“There’s a third friend who is integral to this story – Steven Leong, whom I’ve known since Secondary School right up to being in the Air Force together and we remained close friends since,” Blue Eyes continued his story after a multitude of puffs from a cigarette on his balcony.

From left to right. Blue Eyes, Edward Tay and Steven Leong in 1997.

Through the years all three of them would meet up occasionally but there were also times when it was either Edward with Steven or Edward and Blue Eyes who met up. “The only trouble is gee whiz, those ‘duo meetups’ happened only when Edward was in dire need of funds,” Blue Eyes said of the times that felt like yesterday. 

“We regretted helping him out but there was no way around it for us at that time. If we didn’t, he would have probably ended up borrowing from a loan shark,” Blue Eyes explained.

Years went by and we got the occasional greeting from Edward. Then one day Blue Eyes got a call from Edward’s tenant. 

“We were in KL at that time,” Blue Eyes said. His tenant mentioned that Edward was in the General Hospital and the only contact number they had was Blue Eyes’ number.

“What happened?” Wu Yong asked eagerly.

“ Now this is where it gets f’kenly unbelievable!” Blue Eyes baited him, and made him wait longer whilst he sucked in more tar from his cigarette.

Edward had an accident at his worksite. He lost his right thumb while helping a junior inspector. They had to cut off his right toe to replace the missing thumb. On medical leave for six months, he received workers compensation that took care of his bills. With the money he wanted to better himself so he decided to look into furthering his educational level. Based on his calculations, he was still miles off from being able to afford a four-year stint in the USA.

“So what did he do?” Wu Yong asked impatiently.

“He studied the horse He’s Dawan for weeks,” Blue Eyes said. Baffled, Wu Yong pressed Blue Eyes for an  explanation.

“He ain’t gonna get any other help so this was the only way he could confirm his ticket out,’” Blue Eyes said.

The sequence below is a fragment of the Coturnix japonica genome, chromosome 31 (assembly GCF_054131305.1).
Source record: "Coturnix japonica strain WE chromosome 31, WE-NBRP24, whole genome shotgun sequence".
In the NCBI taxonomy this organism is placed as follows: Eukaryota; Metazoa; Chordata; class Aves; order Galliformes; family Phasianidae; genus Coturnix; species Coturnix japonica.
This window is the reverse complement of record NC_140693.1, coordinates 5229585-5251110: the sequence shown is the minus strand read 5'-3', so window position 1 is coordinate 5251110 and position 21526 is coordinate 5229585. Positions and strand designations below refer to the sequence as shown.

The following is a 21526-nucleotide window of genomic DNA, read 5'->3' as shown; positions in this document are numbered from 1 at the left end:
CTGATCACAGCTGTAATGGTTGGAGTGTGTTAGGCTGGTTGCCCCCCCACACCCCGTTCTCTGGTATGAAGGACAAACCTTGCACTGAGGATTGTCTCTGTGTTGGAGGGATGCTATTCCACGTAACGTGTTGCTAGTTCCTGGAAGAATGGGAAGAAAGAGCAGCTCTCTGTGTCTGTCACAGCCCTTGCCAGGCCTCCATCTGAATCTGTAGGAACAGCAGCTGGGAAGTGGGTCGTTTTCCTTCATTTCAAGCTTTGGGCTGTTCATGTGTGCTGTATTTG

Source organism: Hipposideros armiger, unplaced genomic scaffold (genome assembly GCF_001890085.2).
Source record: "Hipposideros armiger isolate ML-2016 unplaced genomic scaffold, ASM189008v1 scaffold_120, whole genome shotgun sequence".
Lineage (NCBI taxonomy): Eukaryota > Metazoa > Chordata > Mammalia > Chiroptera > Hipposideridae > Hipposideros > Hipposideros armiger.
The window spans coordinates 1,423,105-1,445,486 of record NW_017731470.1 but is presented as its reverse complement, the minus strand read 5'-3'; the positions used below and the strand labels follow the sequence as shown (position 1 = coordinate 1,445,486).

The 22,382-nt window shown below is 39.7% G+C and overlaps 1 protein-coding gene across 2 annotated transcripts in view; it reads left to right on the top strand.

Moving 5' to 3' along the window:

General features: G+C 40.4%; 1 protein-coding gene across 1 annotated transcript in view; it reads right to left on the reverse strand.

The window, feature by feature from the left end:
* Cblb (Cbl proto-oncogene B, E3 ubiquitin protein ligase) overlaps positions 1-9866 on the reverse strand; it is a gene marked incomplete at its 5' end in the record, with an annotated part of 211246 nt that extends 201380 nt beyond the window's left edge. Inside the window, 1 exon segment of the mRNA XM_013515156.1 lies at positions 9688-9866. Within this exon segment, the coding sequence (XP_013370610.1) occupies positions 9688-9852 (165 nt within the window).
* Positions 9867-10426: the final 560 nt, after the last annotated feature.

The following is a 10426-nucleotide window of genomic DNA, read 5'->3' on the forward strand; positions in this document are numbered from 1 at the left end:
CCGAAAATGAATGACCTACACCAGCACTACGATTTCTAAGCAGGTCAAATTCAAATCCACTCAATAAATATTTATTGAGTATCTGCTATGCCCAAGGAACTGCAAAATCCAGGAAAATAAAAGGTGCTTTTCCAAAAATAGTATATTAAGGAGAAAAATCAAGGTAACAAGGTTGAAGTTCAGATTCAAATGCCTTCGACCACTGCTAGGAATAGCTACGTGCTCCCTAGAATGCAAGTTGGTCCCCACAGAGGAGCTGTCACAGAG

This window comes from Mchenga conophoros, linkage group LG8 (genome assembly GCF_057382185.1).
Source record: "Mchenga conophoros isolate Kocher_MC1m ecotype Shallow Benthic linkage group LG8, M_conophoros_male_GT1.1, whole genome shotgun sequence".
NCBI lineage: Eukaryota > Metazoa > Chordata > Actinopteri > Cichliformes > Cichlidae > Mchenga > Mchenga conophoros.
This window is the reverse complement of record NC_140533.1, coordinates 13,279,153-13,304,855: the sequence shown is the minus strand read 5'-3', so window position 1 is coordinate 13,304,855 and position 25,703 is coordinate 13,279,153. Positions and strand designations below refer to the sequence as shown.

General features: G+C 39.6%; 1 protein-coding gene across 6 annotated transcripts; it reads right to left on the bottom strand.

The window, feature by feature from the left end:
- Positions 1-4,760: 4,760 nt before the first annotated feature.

“He followed her outings, morning exercises, races, his form, the track conditions …..etc, etc. and if he caught this filly right, she would be a guaranteed winner at the race. He was convinced.”

That day came.

Edward dumped all he had on He’s Dawan. He even over-bet with the bookies. “He was one hundred and one percent sure!” Blue Eyes exaggerated.

Blue Eyes pretended to call the race.

“And they are off ……… He’s Dawan is ready to roll, he’s in the pack looking good,” Blue Eyes said in a voice wrapped with heightened emotions. 

“Final turn …….He’s Dawan leads by a few horse lengths. They are coming down to the finish and it’s He’s Dawan leading the pack. He’s Dawan is extending his lead! And it’s He’s Dawan well in front by six lengths…she’s a sure winner. She’s gonna win the race!!” Blue Eyes said excitedly.

“Then the gods decided to throw some nitroglycerin into the mix ….. just to get their kicks,” Blue Eyes continued. 

He’s Dawan threw off the jockey and literally dropped dead metres before the finish line.

“I don’t think I can even start to understand or imagine what went through his mind. Whatever plans he had were smoked by C3H5N3O9,” Blue Eyes said, using the explosives’ chemical formula for good measure.

Edward was devastated. 

“That’s just putting it mildly. Next thing on his mind .. leave this world and try and get an audience with the gods that played this bad joke on him,” Blue Eyes said. 

Yes, suicide was the next thing on Edward’s mind.

“How long ago was this?” Wu Yong asked

“I don’t know the date,” Blue Eyes said.

“He turned on the aircon in his bedroom, swallowed over 200 sleeping pills and went to sleep. Woke up a couple hours later and vomited most if not all those pills. Fark! .. First attempt failed!”

“He went down to the nearby electrical store and bought two electrical timers and some wires. Strip the ends of two wires. Connected the other ends in the timers that were plugged into the wall. Masking taped both of the open wires in each hand each ….and waited for the jolt of freedom. It came and with it the agonising heat and pain that seared through his body. The 220V burned through both of his palms. He suddenly fell out of bed and the wires pulled the timers out of the power points. Fark! … Second attempt failed!” Blue Eyes continued, as he flicked the cigarette butt into a red spittoon a few feet away.

Smell of burnt flesh permeated through the air-conditioned bedroom. Edward probably didn’t even realise or he didn’t even care. He found a box-cutter in one of the bedside drawers and slit his wrists. He laid himself down gently on his  bed and drifted off to sleep. 

“He later told me he saw himself knockin’ on heaven’s door,” Blue Eyes said. 

Edward’s tenant came home and was bowled over by the stench. 

“Bedroom door was locked – so he called the police and next thing you know, I got a call from him from the hospital,” Blue Eyes said.

Blue Eyes flew down to Singapore on the next available flight. He signed all the necessary paperwork for the hospital and assumed total responsibility for all the hospital bills. Three days later, Blue eyes took his mate back to KL, all the time keeping his eyes peeled for loan sharks’ watchers and feeling like a gazelle evading a pack of hyenas.

Edward recuperated well. Four months later, the two of them went back to Singapore. Blue Eyes wanted to make sure his mate would be ok.